The DevOps movement (and its offshoot DevSecOps) aims to improve the frequency and quality of software deployments by breaking down silos between teams. When the walls between teams disappear we often see tasks ‘shift left,’ or move earlier in the development cycle so developers can understand and address production concerns as the code is being written. When we talk about security shifting left it means that teams enhance security practices throughout the SDLC.
(As an aside, Dave Stanke from Google used a delightful phrase when discussing the 2021 State of DevOps Report on a panel with my colleague Kelly Fitzpatrick and Tracy Miranda of the CD Foundation. Instead of using the phrase ‘shift left’ Stanke instead talked about ‘smearing left.’ I love this phrase because it so evocatively demonstrates that security still exists and originates with specialist security teams, but the change is in wanting to spread it all the way through the SDLC.)
DevOps (and DevSecOps) is a culture change, and the change must be bi-directional. Security teams need to have a stake at the table earlier. They cannot merely be a review process before production, and they need to be able to have input at the design phase of an application. Similarly, this culture change cannot exist without supportive tools for developers. An organization cannot ask developers to address an increasingly large part of the SDLC without also providing the tools to support them.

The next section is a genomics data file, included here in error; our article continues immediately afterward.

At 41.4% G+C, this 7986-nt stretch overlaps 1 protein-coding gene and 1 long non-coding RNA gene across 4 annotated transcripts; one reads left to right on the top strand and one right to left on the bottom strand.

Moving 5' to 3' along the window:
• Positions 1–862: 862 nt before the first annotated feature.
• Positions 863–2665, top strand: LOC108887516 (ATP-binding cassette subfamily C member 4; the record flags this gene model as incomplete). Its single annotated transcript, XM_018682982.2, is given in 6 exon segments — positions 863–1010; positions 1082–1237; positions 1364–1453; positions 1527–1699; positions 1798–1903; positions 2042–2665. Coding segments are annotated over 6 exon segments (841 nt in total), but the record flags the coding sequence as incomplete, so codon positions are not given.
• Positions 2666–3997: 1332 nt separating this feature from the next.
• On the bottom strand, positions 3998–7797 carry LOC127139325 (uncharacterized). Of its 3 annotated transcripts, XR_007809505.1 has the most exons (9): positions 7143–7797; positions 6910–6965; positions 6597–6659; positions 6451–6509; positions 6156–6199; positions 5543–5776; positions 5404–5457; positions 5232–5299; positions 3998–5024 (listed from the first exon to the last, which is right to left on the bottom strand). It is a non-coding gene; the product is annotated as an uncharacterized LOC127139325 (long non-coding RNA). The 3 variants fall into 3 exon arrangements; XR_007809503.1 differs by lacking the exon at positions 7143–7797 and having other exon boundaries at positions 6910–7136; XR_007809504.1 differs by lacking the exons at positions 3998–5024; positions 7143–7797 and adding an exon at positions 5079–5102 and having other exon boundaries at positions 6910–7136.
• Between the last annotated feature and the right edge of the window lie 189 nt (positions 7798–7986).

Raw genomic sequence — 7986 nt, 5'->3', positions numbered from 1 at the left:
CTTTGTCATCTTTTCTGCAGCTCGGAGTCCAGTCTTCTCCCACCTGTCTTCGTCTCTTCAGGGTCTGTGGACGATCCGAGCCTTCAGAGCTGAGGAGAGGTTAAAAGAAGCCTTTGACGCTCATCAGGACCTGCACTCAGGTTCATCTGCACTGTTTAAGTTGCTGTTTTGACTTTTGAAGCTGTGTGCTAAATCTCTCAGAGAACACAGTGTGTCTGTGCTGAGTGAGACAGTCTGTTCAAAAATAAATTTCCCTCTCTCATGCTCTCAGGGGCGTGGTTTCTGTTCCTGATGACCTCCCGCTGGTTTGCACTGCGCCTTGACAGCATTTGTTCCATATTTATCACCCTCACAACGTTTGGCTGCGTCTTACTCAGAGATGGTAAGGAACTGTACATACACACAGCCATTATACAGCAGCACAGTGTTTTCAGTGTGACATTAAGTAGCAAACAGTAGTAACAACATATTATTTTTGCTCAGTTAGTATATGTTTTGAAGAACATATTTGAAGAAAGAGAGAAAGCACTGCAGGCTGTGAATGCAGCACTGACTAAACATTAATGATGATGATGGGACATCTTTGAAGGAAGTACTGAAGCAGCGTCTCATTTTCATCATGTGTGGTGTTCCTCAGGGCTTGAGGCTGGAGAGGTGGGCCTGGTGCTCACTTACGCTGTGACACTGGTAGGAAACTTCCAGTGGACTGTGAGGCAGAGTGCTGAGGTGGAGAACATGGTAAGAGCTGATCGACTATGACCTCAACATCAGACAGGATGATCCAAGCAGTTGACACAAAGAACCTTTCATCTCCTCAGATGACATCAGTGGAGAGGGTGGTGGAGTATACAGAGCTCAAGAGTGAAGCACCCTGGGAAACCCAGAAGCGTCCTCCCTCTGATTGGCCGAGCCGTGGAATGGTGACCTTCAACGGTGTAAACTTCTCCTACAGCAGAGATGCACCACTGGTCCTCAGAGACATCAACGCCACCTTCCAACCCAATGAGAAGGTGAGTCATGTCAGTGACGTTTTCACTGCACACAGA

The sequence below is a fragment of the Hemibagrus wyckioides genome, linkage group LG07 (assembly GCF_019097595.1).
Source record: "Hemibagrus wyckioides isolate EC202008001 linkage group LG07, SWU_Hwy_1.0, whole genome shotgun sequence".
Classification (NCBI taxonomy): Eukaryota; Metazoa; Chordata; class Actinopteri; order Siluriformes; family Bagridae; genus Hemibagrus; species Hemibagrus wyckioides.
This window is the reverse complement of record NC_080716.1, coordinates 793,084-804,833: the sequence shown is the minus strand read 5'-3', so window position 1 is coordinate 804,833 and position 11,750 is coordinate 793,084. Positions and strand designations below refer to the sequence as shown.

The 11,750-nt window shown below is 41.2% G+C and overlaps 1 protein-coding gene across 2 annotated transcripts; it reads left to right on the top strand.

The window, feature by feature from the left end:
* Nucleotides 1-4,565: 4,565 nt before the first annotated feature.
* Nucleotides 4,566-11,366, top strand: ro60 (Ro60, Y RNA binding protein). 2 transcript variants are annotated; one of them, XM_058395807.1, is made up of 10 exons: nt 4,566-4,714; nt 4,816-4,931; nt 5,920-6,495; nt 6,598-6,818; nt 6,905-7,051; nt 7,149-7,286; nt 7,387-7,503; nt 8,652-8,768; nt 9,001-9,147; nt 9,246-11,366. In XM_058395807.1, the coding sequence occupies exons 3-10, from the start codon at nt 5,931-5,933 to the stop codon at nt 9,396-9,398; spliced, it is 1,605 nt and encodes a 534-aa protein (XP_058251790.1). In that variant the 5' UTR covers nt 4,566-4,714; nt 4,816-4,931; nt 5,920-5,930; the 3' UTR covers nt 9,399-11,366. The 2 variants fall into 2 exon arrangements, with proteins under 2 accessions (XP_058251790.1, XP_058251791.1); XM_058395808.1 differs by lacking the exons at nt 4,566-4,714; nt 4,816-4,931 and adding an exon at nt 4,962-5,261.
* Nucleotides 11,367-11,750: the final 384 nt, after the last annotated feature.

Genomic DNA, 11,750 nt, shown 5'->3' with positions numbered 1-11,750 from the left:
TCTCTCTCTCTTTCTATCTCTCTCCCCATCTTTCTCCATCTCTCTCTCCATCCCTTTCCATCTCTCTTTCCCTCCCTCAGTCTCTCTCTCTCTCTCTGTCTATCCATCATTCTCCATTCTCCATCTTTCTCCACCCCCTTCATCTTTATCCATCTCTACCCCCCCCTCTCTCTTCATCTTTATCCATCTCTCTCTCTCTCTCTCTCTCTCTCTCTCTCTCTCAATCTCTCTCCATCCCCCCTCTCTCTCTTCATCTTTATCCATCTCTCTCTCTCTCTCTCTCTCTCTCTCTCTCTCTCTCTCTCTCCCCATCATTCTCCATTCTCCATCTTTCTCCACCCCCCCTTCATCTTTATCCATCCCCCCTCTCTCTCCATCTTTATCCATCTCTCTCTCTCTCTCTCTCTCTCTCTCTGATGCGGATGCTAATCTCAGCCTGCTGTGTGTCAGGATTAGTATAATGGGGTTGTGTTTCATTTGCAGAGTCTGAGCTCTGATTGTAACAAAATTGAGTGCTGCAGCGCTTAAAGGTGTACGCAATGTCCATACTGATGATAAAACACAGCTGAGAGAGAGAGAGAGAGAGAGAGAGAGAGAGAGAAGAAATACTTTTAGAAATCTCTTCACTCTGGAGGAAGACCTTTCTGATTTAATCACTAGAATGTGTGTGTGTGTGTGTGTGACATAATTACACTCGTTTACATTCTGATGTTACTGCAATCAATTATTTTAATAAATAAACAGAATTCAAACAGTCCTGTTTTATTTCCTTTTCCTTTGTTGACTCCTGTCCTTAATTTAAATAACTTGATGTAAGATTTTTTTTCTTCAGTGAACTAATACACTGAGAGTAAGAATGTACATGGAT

And this means: developer experience is a security issue.
If we are asking developers to be increasingly responsible for building secure apps, we have to make it as frictionless as possible for them to do so. We need platforms and software with baked in security defaults. We need to embed principles of least privilege. We need guardrails not gates. We need a focus on usability and speed. We need reduced configuration areas exposed to developers. We need automation. We need developer experience.
If developers have an increased responsibility for security, then it stands to reason that the developer experience of using these security tools is an increasingly important part of building and maintaining a secure app.
Developer experience is security.
Or as it is so wonderfully put by Avi Douglen: Security at the expense of usability comes at the expense of security.
Disclaimer: The CD Foundation and Google are RedMonk clients.